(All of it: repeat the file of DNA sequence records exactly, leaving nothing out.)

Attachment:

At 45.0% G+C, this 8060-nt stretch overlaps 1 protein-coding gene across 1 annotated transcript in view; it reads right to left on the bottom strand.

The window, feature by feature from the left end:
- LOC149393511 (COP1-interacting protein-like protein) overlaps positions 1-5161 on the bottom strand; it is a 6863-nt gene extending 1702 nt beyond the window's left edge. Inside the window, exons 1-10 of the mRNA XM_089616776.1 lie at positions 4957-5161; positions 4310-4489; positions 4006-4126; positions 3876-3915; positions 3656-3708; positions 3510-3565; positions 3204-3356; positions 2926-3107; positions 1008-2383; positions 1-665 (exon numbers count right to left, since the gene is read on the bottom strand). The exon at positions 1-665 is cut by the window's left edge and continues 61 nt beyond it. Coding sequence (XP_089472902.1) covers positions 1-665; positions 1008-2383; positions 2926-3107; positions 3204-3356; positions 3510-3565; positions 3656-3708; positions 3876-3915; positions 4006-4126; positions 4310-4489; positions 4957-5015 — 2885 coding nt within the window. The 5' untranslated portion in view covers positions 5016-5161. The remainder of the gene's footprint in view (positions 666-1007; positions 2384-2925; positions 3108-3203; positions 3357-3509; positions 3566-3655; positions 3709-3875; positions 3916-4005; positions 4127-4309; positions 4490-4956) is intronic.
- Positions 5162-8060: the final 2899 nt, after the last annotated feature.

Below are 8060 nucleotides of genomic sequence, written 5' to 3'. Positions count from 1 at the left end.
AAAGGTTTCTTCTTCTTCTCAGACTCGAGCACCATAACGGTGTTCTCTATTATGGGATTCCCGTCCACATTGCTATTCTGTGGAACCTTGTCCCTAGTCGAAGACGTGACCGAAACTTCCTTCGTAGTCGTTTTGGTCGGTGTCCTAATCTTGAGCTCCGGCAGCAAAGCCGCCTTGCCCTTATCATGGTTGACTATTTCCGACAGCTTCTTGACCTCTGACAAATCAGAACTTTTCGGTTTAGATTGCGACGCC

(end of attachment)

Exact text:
At 45.0% G+C, this 8060-nt stretch overlaps 1 protein-coding gene across 1 annotated transcript in view; it reads right to left on the bottom strand.

The window, feature by feature from the left end:
- LOC149393511 (COP1-interacting protein-like protein) overlaps positions 1-5161 on the bottom strand; it is a 6863-nt gene extending 1702 nt beyond the window's left edge. Inside the window, exons 1-10 of the mRNA XM_089616776.1 lie at positions 4957-5161; positions 4310-4489; positions 4006-4126; positions 3876-3915; positions 3656-3708; positions 3510-3565; positions 3204-3356; positions 2926-3107; positions 1008-2383; positions 1-665 (exon numbers count right to left, since the gene is read on the bottom strand). The exon at positions 1-665 is cut by the window's left edge and continues 61 nt beyond it. Coding sequence (XP_089472902.1) covers positions 1-665; positions 1008-2383; positions 2926-3107; positions 3204-3356; positions 3510-3565; positions 3656-3708; positions 3876-3915; positions 4006-4126; positions 4310-4489; positions 4957-5015 — 2885 coding nt within the window. The 5' untranslated portion in view covers positions 5016-5161. The remainder of the gene's footprint in view (positions 666-1007; positions 2384-2925; positions 3108-3203; positions 3357-3509; positions 3566-3655; positions 3709-3875; positions 3916-4005; positions 4127-4309; positions 4490-4956) is intronic.
- Positions 5162-8060: the final 2899 nt, after the last annotated feature.

Below are 8060 nucleotides of genomic sequence, written 5' to 3'. Positions count from 1 at the left end.
AAAGGTTTCTTCTTCTTCTCAGACTCGAGCACCATAACGGTGTTCTCTATTATGGGATTCCCGTCCACATTGCTATTCTGTGGAACCTTGTCCCTAGTCGAAGACGTGACCGAAACTTCCTTCGTAGTCGTTTTGGTCGGTGTCCTAATCTTGAGCTCCGGCAGCAAAGCCGCCTTGCCCTTATCATGGTTGACTATTTCCGACAGCTTCTTGACCTCTGACAAATCAGAACTTTTCGGTTTAGATTGCGACGCC